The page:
5Mangum, Oklahoma Fire Department Light Bulb (1927)

Mangum Fire Chief Steven Slaton is the de facto caretaker of one of the world's oldest continuously burning bulbs. "We have a light bulb that we know of, that has been burning since 1927. If you think about it, the state of Oklahoma was 30 years old when it was screwed in."

The light has no power switch and runs from being hard wired directly into the electricity, so there's no turning it off. Numerous markings indicate it has stood the test of patience. "Some time ago, different firemen had painted black spots on it and stuff like that to dim the light so they could sleep at night," said Slaton.

The bulb itself shows no signs of quitting and has plenty of caretakers around that vow to keep it burning for future generations. "The only way you're going to turn it off is you unscrew it, and that's not allowed in my era," Slaton added.

6Fire Museum Bulb, York County, Pennsylvania (c.1903)

A bulb that may have been burning since the early 1900s has been recently discovered glowing dimly in the basement of the Fire Museum of York County, Pennsylvania. (What is it with fire station's and long burning bulbs?)

Dennis Kunkle, director of facilities for the York County History Center, can't say for certain how long the bulb has been operating, but since the building was built in 1903, it is possible that the bulb has been with it since day one. (The smoky coating inside the bulb indicates that it probably contains carbon filaments, which were replaced with tungsten in light bulbs after about 1920.)

The bulb was removed from the basement socket of the fire museum in April 2017 and added to the York County History Center collection. One question we'd love to know—is it still lit?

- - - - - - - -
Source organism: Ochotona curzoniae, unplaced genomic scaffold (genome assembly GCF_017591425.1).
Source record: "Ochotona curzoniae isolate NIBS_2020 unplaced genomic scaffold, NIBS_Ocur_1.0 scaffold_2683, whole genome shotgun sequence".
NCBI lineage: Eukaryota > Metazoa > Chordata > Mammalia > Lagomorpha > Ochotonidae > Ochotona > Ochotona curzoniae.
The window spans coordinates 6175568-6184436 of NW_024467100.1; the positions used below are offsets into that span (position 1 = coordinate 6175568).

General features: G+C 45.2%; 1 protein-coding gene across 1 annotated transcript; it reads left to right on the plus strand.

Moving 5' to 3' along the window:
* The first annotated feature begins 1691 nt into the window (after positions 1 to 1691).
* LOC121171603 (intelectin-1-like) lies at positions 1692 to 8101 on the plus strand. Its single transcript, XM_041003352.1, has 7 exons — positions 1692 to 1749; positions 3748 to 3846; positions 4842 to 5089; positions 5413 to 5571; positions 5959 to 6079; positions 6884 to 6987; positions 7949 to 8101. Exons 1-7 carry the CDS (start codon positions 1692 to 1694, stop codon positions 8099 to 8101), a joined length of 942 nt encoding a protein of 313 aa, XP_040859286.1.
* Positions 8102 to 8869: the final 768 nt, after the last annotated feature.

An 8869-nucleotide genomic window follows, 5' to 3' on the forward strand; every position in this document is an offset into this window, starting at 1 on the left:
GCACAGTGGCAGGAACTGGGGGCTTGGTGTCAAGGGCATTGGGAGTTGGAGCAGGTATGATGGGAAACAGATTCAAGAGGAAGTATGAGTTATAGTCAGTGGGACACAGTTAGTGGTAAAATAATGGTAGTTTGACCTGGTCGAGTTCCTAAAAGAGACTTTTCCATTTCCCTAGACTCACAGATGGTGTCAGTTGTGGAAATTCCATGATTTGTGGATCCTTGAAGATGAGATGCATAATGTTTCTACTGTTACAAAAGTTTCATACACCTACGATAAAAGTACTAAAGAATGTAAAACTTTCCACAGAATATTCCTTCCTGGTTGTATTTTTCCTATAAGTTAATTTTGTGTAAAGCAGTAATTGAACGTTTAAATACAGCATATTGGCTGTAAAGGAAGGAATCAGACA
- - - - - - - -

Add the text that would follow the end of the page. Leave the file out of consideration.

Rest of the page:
7The Martin & Newby Bulb (c. 1930)

Ipswich's Martin & Newby bulb was once the fifth longest lasting bulb in the world, but it is no more.

The light lasted in the staff restroom in the back of the store for 70 years but existed without much fanfare as it was switched on and off as needed. One day, in 2001, it just stopped working. Brian Stopher, an electrical department manager who worked at Martin & Newby since 1952, believes that the reason it lasted as long as it did was because of its low wattage—it was only about 25 watts.

8Clifton's Cafeteria Neon Light (1935)

In 2012, the new owner of Clifton's Cafeteria in downtown Los Angeles found a neon light hidden behind some paneling that had been left on since 1935.

Andrew Meieran was renovating his eatery when he noticed light shining through a storeroom wall. Further inspection revealed a glowing neon light that had been paneled over in 1949 but never disconnected. It is estimated that the light has used up about $17,000 worth of electricity over the years. It continues to burn but is now on public display for patrons to enjoy.

The walls of the restaurant once featured numerous hand-tinted transparencies landscapes, each of which was backlit by a rectangular neon light. This one was installed in a window-like nook in a basement restroom, where it softly illuminated a woodland scene.